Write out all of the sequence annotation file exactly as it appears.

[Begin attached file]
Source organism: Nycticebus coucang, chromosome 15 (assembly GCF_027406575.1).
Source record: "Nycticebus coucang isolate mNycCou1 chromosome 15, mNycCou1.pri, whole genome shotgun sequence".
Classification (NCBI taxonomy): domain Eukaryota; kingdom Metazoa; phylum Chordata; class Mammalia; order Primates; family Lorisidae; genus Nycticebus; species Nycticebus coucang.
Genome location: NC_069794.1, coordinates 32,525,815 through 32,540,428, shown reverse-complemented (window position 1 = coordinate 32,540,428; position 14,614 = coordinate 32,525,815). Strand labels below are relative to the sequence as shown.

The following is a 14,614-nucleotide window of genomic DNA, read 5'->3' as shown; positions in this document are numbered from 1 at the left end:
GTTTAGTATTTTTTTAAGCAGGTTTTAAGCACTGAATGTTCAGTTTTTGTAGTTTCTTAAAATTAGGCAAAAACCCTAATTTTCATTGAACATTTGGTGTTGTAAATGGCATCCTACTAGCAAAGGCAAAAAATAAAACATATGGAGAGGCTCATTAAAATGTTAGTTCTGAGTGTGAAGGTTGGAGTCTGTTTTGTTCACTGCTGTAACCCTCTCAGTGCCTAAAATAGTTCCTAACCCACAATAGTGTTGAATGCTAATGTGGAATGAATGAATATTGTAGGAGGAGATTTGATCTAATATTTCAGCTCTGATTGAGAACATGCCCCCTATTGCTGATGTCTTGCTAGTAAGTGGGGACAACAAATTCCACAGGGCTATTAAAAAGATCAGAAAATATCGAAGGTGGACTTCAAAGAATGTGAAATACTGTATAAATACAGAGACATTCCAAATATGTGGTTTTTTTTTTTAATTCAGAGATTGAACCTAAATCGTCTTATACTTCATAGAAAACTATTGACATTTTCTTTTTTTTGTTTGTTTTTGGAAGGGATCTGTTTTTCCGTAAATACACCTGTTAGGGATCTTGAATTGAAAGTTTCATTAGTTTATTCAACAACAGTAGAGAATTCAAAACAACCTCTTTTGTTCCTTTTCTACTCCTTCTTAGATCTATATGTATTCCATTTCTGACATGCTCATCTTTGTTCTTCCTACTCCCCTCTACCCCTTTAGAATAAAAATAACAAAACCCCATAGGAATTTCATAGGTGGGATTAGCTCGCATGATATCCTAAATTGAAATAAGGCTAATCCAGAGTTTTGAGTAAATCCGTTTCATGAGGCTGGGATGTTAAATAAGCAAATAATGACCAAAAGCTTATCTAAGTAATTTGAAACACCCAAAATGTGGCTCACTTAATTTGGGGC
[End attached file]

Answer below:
Source organism: Nycticebus coucang, chromosome 15 (assembly GCF_027406575.1).
Source record: "Nycticebus coucang isolate mNycCou1 chromosome 15, mNycCou1.pri, whole genome shotgun sequence".
Classification (NCBI taxonomy): domain Eukaryota; kingdom Metazoa; phylum Chordata; class Mammalia; order Primates; family Lorisidae; genus Nycticebus; species Nycticebus coucang.
Genome location: NC_069794.1, coordinates 32,525,815 through 32,540,428, shown reverse-complemented (window position 1 = coordinate 32,540,428; position 14,614 = coordinate 32,525,815). Strand labels below are relative to the sequence as shown.

The following is a 14,614-nucleotide window of genomic DNA, read 5'->3' as shown; positions in this document are numbered from 1 at the left end:
GTTTAGTATTTTTTTAAGCAGGTTTTAAGCACTGAATGTTCAGTTTTTGTAGTTTCTTAAAATTAGGCAAAAACCCTAATTTTCATTGAACATTTGGTGTTGTAAATGGCATCCTACTAGCAAAGGCAAAAAATAAAACATATGGAGAGGCTCATTAAAATGTTAGTTCTGAGTGTGAAGGTTGGAGTCTGTTTTGTTCACTGCTGTAACCCTCTCAGTGCCTAAAATAGTTCCTAACCCACAATAGTGTTGAATGCTAATGTGGAATGAATGAATATTGTAGGAGGAGATTTGATCTAATATTTCAGCTCTGATTGAGAACATGCCCCCTATTGCTGATGTCTTGCTAGTAAGTGGGGACAACAAATTCCACAGGGCTATTAAAAAGATCAGAAAATATCGAAGGTGGACTTCAAAGAATGTGAAATACTGTATAAATACAGAGACATTCCAAATATGTGGTTTTTTTTTTTAATTCAGAGATTGAACCTAAATCGTCTTATACTTCATAGAAAACTATTGACATTTTCTTTTTTTTGTTTGTTTTTGGAAGGGATCTGTTTTTCCGTAAATACACCTGTTAGGGATCTTGAATTGAAAGTTTCATTAGTTTATTCAACAACAGTAGAGAATTCAAAACAACCTCTTTTGTTCCTTTTCTACTCCTTCTTAGATCTATATGTATTCCATTTCTGACATGCTCATCTTTGTTCTTCCTACTCCCCTCTACCCCTTTAGAATAAAAATAACAAAACCCCATAGGAATTTCATAGGTGGGATTAGCTCGCATGATATCCTAAATTGAAATAAGGCTAATCCAGAGTTTTGAGTAAATCCGTTTCATGAGGCTGGGATGTTAAATAAGCAAATAATGACCAAAAGCTTATCTAAGTAATTTGAAACACCCAAAATGTGGCTCACTTAATTTGGGGC